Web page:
This Week In Torah
We just finished observing Yom Kippur last Saturday. No sooner does Yom Kippur end, do we begin gearing up for the Festival of Sukkot which begins on Thursday, September 19/15 Tishrei 5774. In fact, it is customary to begin building a sukkah as soon as we arrive home from Yom Kippur services. In addition, Hoshanah Rabbah, part of the festival of Sukkot, is considered by many to be the “extension of the deadline” of Yom Kippur, namely the last chance for any teshuvah we failed to complete by Yom Kippur. Thus, our Jewish tradition sees Yom Kippur and Sukkot as intricately connected.
Let’s examine the striking differences between these two holidays.
Yom Kippur is a day where we physically deprive ourselves. The central mitzvah of Yom Kippur is known as inui nefesh, the affliction of the body, forbidding us to eat, drink wash, and engage in intimate relations. Sukkot, in contrast, emphasizes sensual gratification. It is a holiday of smells (the lulav and etrog), sights (beautifully decorated sukkahs), and tastes (delicious festive meals).
Whereas Yom Kippur is a reflective, introspective holiday, a day for searching one’s soul, looking at who we are and who we aspire to be, Sukkot, is an exterior or physical holiday; the commandments associated with Sukkot are physical: to build a sukkah, to wave the lulav, to dwell in the sukkah.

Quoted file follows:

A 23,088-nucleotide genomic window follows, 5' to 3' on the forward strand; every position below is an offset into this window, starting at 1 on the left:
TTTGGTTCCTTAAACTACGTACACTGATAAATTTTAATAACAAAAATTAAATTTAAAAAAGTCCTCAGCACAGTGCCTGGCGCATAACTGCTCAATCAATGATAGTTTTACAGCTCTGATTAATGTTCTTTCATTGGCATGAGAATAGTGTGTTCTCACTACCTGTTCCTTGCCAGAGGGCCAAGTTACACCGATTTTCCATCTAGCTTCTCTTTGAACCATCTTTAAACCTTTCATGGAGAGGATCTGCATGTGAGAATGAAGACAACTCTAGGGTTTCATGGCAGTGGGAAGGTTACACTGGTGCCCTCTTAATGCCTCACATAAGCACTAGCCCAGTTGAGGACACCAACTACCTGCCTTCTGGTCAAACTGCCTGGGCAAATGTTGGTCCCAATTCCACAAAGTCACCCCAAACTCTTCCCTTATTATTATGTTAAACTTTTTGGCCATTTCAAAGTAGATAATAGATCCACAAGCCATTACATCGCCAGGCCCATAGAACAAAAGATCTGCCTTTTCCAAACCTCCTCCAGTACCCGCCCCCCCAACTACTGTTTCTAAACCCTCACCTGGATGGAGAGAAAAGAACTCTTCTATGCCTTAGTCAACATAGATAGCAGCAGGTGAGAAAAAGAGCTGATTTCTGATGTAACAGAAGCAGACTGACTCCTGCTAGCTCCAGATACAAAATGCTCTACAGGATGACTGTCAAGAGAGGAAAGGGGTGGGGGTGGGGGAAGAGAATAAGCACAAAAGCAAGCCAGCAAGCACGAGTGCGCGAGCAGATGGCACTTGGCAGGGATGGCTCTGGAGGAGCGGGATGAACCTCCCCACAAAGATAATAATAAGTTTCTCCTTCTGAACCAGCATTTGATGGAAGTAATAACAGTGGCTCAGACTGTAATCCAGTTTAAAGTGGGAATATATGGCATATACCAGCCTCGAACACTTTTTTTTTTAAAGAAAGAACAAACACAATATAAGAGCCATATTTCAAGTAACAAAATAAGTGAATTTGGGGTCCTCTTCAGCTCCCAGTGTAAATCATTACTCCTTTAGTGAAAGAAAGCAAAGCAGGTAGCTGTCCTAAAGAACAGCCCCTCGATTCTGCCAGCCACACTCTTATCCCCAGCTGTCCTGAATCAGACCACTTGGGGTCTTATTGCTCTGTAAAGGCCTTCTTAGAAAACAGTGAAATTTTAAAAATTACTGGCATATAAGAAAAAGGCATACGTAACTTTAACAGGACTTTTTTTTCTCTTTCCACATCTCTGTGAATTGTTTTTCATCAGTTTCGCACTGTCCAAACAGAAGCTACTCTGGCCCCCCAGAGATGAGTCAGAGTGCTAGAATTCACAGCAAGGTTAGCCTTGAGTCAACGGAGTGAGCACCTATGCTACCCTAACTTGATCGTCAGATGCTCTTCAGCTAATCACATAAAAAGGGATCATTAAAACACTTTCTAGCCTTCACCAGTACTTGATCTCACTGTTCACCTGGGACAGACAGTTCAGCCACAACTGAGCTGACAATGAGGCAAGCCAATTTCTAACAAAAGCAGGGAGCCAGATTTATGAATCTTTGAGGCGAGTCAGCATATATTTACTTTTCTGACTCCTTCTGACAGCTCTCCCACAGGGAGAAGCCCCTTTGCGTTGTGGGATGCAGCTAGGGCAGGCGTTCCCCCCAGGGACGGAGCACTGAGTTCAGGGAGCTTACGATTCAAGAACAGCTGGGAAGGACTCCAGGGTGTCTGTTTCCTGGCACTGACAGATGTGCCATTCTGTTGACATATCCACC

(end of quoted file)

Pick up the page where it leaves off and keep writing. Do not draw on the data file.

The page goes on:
The intangible themes of Yom Kippur such as God’s judgment and mercy, atonement, confession, are especially hard for children to understand. Sukkot, on the other hand, is a great holiday for children because it is so concrete with varied things for children to do, from creating decorations, learning how to wave the lulav, eating and sleeping the sukkah.
The relationship between these two holidays has been compared to the flexing and relaxing of a muscle. Yom Kippur is the day where we discipline ourselves to do what is not easy – take a cold, hard look at our actions of the previous year. After the effort of this spiritually challenging exercise, the muscles of our hearts and minds need a break, a time where we gather together to celebrate and rejoice in a simpler fashion. Sukkot allows us to do just that.
At this time, I would like to wish all of you a Chag Sameach!